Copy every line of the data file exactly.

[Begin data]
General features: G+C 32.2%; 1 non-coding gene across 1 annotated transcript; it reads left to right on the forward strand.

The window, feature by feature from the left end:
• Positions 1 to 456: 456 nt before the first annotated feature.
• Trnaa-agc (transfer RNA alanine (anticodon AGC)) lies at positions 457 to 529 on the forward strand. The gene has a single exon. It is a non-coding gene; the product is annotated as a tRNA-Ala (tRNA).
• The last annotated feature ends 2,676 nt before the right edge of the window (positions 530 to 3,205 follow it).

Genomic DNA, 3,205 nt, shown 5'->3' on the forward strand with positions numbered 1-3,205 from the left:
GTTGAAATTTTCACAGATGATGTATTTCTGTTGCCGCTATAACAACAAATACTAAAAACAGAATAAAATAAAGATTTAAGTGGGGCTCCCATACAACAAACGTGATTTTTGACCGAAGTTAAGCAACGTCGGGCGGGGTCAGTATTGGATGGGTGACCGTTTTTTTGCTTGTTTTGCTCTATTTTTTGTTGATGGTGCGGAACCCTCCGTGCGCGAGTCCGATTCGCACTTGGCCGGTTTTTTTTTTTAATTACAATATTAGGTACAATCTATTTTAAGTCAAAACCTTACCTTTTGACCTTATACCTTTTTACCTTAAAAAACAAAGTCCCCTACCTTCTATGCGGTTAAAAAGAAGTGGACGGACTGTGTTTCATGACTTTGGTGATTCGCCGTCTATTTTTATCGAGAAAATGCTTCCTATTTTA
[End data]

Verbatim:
General features: G+C 32.2%; 1 non-coding gene across 1 annotated transcript; it reads left to right on the forward strand.

The window, feature by feature from the left end:
• Positions 1 to 456: 456 nt before the first annotated feature.
• Trnaa-agc (transfer RNA alanine (anticodon AGC)) lies at positions 457 to 529 on the forward strand. The gene has a single exon. It is a non-coding gene; the product is annotated as a tRNA-Ala (tRNA).
• The last annotated feature ends 2,676 nt before the right edge of the window (positions 530 to 3,205 follow it).

Genomic DNA, 3,205 nt, shown 5'->3' on the forward strand with positions numbered 1-3,205 from the left:
GTTGAAATTTTCACAGATGATGTATTTCTGTTGCCGCTATAACAACAAATACTAAAAACAGAATAAAATAAAGATTTAAGTGGGGCTCCCATACAACAAACGTGATTTTTGACCGAAGTTAAGCAACGTCGGGCGGGGTCAGTATTGGATGGGTGACCGTTTTTTTGCTTGTTTTGCTCTATTTTTTGTTGATGGTGCGGAACCCTCCGTGCGCGAGTCCGATTCGCACTTGGCCGGTTTTTTTTTTTAATTACAATATTAGGTACAATCTATTTTAAGTCAAAACCTTACCTTTTGACCTTATACCTTTTTACCTTAAAAAACAAAGTCCCCTACCTTCTATGCGGTTAAAAAGAAGTGGACGGACTGTGTTTCATGACTTTGGTGATTCGCCGTCTATTTTTATCGAGAAAATGCTTCCTATTTTA